WASHINGTON, November 9, 2017 – The Democrats are well known to at least some in this town as the “Evil Party.” But leave it to their opponents, the “Stupid Party” – aka, the Republicans, to make the most spectacular blunders. The latest gaffe is the Senate Republican Majority’s newly released version of a new U.S. tax plan. It would delay a much-needed corporate tax cut to 2019.
The delay in the corporate tax cut – one of the major lynchpins that underpinned Donald Trump’s surprising victory in Election 2016 – is yet another example, if indeed we needed one, of the GOP’s unerring ability to consistently alienate its own base of voters. Worse, the promise of a substantial corporate tax cut, if fulfilled, will result in more business being drawn to the U.S. One result: much of the purportedly trillions of offshore corporate dollars currently stashed elsewhere being repatriated to America’s financial institutions.
We no longer ask why the GOP acts like a unified phalanx of idiots whenever leadership is required. We already have the answer. They are the Stupid Party. But why they persist in that status, snatching defeat from the jaws of victory again and again, has likely become as ingrained in this party as Marxism has in the genetic code of the average Democrat. This current nonsense with regard to corporate tax reduction is only the most recent example of Republican tone deafness.
Now, the Dow is off some 215 points as we near 1 p.m. ET on Wall Street. That’s roughly a 1 percent loss. Sadly, the other two major averages, the S&P 500 and the NASDAQ are also teetering at minus 1 on the day.
When will these certifiable GOP morons wake up and start passing the personal and corporate tax cut legislation that voters elected them to pass? That’s a rhetorical question, of course. We all know the answer to that one.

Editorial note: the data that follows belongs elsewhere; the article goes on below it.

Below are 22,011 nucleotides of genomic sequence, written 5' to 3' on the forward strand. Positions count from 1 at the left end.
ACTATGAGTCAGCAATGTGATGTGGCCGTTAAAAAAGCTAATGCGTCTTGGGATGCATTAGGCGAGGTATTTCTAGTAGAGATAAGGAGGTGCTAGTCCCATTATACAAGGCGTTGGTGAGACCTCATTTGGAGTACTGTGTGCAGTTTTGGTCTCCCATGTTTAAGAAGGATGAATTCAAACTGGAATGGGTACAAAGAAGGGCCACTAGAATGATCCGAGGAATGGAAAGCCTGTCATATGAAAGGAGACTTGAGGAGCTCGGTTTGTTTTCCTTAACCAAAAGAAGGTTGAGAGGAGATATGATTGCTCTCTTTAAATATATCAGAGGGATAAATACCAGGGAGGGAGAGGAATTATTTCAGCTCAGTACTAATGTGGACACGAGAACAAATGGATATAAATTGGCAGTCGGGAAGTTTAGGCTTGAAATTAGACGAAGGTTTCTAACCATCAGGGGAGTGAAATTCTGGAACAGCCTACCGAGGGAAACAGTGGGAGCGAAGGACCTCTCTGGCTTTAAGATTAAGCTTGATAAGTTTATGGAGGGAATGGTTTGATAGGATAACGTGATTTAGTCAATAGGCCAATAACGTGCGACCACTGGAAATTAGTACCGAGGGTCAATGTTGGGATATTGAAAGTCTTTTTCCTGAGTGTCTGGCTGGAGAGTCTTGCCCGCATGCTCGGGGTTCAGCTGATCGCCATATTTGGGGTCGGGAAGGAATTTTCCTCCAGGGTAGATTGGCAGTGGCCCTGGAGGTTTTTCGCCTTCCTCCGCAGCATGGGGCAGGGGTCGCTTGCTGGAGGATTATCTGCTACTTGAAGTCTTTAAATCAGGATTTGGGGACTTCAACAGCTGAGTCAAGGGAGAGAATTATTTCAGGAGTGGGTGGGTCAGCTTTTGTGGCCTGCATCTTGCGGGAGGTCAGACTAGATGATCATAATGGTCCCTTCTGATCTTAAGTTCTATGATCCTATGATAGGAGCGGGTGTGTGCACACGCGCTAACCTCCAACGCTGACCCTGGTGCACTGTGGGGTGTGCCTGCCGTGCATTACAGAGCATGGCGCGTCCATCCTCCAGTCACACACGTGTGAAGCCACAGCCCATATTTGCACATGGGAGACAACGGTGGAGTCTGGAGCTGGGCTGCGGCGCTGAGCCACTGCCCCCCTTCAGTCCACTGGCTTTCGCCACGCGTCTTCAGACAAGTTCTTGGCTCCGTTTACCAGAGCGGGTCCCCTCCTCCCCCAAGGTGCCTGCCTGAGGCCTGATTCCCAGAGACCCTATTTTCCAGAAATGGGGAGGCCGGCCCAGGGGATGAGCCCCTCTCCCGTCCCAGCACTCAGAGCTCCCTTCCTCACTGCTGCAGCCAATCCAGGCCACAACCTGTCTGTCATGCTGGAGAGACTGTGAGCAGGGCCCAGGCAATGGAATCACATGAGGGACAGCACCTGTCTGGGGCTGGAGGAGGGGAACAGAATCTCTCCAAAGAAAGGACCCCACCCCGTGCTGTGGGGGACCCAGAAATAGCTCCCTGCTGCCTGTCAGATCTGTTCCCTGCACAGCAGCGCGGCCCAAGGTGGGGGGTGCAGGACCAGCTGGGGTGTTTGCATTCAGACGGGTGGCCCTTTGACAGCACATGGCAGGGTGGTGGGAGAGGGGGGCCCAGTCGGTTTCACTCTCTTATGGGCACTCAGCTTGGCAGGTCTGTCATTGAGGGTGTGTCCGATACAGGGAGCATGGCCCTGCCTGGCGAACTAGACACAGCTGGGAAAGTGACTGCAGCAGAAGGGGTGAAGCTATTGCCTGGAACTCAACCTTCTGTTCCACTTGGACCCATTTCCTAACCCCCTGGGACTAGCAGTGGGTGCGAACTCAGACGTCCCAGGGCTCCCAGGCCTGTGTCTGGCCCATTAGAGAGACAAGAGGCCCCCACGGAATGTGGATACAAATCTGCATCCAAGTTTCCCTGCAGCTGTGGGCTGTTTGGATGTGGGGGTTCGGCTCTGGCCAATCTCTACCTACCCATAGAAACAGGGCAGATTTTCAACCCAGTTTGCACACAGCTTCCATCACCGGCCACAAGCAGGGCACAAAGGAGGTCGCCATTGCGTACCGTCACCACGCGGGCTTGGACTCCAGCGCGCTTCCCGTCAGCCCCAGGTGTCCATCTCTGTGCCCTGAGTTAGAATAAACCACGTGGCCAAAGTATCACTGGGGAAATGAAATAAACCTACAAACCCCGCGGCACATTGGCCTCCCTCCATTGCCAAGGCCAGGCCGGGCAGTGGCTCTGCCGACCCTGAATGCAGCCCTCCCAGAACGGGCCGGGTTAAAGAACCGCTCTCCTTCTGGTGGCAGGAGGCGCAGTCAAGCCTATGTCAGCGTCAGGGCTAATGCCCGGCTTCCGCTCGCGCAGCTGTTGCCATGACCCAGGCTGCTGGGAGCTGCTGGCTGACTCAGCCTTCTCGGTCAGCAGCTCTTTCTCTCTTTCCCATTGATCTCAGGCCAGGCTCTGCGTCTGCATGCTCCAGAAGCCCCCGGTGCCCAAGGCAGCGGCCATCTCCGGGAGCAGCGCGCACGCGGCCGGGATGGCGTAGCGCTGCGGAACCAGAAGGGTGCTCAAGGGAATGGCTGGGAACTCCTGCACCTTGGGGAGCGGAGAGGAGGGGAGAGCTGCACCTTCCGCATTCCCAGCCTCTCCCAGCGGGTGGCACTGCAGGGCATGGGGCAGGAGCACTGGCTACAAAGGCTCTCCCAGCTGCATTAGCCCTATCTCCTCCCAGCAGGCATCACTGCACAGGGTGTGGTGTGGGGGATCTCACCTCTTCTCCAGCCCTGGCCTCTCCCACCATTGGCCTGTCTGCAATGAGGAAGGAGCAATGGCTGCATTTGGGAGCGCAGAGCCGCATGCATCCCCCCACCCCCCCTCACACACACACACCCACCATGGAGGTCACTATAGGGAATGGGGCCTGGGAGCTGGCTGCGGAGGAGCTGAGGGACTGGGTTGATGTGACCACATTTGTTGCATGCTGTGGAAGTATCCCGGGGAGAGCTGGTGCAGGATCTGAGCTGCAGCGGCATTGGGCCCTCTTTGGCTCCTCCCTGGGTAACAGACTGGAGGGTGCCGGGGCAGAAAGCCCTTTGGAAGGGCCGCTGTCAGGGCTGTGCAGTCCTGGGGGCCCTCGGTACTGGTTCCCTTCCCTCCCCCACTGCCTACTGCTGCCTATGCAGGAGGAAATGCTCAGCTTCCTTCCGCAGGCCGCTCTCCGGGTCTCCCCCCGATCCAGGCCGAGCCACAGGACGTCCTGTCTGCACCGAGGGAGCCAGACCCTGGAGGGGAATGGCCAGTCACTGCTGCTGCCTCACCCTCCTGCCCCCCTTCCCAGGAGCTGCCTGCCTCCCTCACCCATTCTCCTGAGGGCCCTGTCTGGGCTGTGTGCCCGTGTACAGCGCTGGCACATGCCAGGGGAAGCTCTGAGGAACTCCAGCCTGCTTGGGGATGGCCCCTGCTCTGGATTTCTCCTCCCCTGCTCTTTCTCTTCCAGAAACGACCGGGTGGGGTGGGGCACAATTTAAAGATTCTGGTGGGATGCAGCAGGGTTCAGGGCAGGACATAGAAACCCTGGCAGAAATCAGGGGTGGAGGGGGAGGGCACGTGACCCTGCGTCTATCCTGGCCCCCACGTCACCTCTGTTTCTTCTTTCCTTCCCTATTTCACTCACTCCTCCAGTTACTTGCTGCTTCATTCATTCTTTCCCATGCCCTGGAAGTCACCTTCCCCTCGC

We admit we’ve been completely confused by the market’s action this fall. Even as stocks have melted up, our portfolio has been consistently clobbered, primarily due to our misfortune with the convertible preferred “A” shares (symbol: AGN/PRA, your broker’s symbol may vary) of pharma giant Allergan (AGN). A pair of stinker IPOs didn’t help either, given that we had to carry them for 31 days after issue to maintain our IPO trading status with our discount brokerage.
We have put in for yet another IPO that will price this evening, the new shares of Workspace Property Trust (proposed symbol: WSPT), a REIT that, according to a short description by our brokerage house, describes itself as follows:
“Workspace Property Trust is a real estate investment company primarily focused on acquiring, owning and operating office and flex real estate in locations within the suburban office submarkets.”
WSPT seems to be structured as a standard REIT, which is okay given the lousy performance of recent IPOs that have done their best to rob the average shareholder of his or her voting power. REITs, however they are structured, have to deliver at least 90 percent of their profits back to shareholders (often described as “unit holders”), and generally offer reasonably fair voting rights to investors.
But new REITs often fail to deliver those fat dividends when they’re in startup mode, and WSPT seems pretty vague about exactly how much money new investors might receive as dividends.
Worse, we’ve participated in decent-looking REIT IPOs before and have found that almost universally, no matter how attractively they end up pricing, they usually sink rather badly from that price in the first few months of their existence, until and unless they establish a winning track record.
For that reason, although we’ve put in for shares of this new REIT, we’ll likely end up taking a pass after we see the pricing tonight.
On other fronts, as a way of restructuring our large portfolio while AGN/PRA drifts aimlessly in the speculative tides, we’re heavying up on investment sector ETFs offered by our discount brokerage, Charles Schwab. The performance of these ETFs has been quite good of late, and, frankly, has been beating our own stock picks.
Plus, any proven ETF in a broad sector – i.e., large cap stocks, large cap growth stocks, large cap international stocks – is going to smooth out the kind of bumps we’ve been experiencing lately in our own stock picking strategy.
Whether you’re playing cards, the slots, or the stock market, it’s always wise to step away from the table for at least a bit if you’re running a really bad streak. Once you get your head clear, it’s okay to come back to the game, but not until whatever has been jinxing you has left the room.
That’s the way we feel right now, so we’re doing some frankly profitable place-holding with some of our cash, letting the ETF managers play the game for us while we wait for our investing mojo to return. Corporate tax cuts might help.
Like the man says, you gotta know when to hold ‘em and know when to fold ‘em.